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3-speed bikes have already been used since the early 1900s for various purposes – delivering mails and small packages, commuting, and racing, among others. Today, they are still widely used for commuting and other functions over bicycles with the usual derailleur systems.

You can already tell a 3-speed from other bicycles just by looking at it. You'll notice only one sprocket attached on each end of the chain. Derailleur bikes have sprocket clusters, each of which can be moved to an adjunct sprocket to change gears.

A 3-speed utilizes internal hub gears to provide the needed three gear ratios. Internal hub gears are a modern geared technology where the gear is fully enclosed within the rear hub of the bicycle. When riding in middle gear, the rear sprocket and the wheel turn at the same speed. Put it in low gear and the rear sprocket will turn faster than the wheel. Shift to high gear and the rear wheel will turn faster than the sprocket. The sprocket is the metal disk that's built with teeth that makes the chain move. On 3-speed bikes, the front sprocket is larger than the rear one, so the rear sprocket spins more than the front.

So how do you use the gear lifts on a bike? Generally, you shift to a lower gear when going uphill or when pedaling seems difficult and to a higher gear when going downhill or when pedaling is easy. When you feel as if you're pushing the pedals too hard and you're still going slowly, you take the first gear. Shifting to a lower gear will make you run a shorter distance with pedal. On the other hand, when you feel like there's no resistance involved in pedaling, shift to a higher gear, which takes you farther every time you pedal.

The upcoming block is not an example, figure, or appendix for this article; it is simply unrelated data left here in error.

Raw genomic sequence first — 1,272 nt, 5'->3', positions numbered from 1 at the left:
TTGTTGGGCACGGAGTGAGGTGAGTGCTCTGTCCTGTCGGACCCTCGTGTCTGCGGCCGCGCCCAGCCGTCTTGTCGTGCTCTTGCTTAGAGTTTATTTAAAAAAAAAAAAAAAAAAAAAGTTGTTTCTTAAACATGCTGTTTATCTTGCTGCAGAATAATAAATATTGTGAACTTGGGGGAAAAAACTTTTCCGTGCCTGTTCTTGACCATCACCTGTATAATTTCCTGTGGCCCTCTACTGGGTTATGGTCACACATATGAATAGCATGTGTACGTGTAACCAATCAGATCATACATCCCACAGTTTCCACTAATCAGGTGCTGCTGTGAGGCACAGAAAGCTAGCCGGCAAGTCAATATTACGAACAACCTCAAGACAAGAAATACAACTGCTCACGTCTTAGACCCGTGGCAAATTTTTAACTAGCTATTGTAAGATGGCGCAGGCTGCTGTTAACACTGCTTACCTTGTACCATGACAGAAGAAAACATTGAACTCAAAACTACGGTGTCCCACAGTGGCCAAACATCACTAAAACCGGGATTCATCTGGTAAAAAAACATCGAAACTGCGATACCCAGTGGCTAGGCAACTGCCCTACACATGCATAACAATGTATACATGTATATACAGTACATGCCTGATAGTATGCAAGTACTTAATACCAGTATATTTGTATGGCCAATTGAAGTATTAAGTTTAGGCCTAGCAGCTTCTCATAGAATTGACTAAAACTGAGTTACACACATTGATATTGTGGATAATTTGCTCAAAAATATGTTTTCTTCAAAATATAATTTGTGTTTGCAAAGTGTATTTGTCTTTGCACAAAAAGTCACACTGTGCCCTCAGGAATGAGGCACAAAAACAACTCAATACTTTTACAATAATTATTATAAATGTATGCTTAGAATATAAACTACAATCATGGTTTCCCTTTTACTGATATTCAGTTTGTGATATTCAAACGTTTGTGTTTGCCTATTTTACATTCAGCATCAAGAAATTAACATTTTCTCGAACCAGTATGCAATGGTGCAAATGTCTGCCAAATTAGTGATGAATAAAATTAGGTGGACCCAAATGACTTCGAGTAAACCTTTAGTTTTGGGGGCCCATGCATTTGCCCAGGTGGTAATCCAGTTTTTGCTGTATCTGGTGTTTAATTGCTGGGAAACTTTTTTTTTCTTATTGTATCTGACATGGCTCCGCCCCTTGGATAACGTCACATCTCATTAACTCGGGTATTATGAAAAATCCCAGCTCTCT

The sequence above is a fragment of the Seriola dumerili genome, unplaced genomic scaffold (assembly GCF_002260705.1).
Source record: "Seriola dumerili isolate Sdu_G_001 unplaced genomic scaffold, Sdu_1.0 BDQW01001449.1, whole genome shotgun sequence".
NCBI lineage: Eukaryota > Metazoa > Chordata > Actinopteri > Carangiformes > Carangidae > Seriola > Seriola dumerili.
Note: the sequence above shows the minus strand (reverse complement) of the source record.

Aside from daily commuting and running errands, 3-speed bikes are also used by many people across the globe as an effective equipment for weight loss training. This type of bike would be enough to take you on a daily cycling routine at a reasonable exercise pace of about 12 to 14 mph.

While there are bikes today that are equipped with 27 gears, a 3-speed is usually enough if you're living in a reliably flat region or an area with slight slopes. If you think that you need your low gear to be lower or your high gear to be higher, you can simply go to a bike shop and have them adjust your front or rear rings so you can have the gear range you want.

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Source by Candy Carr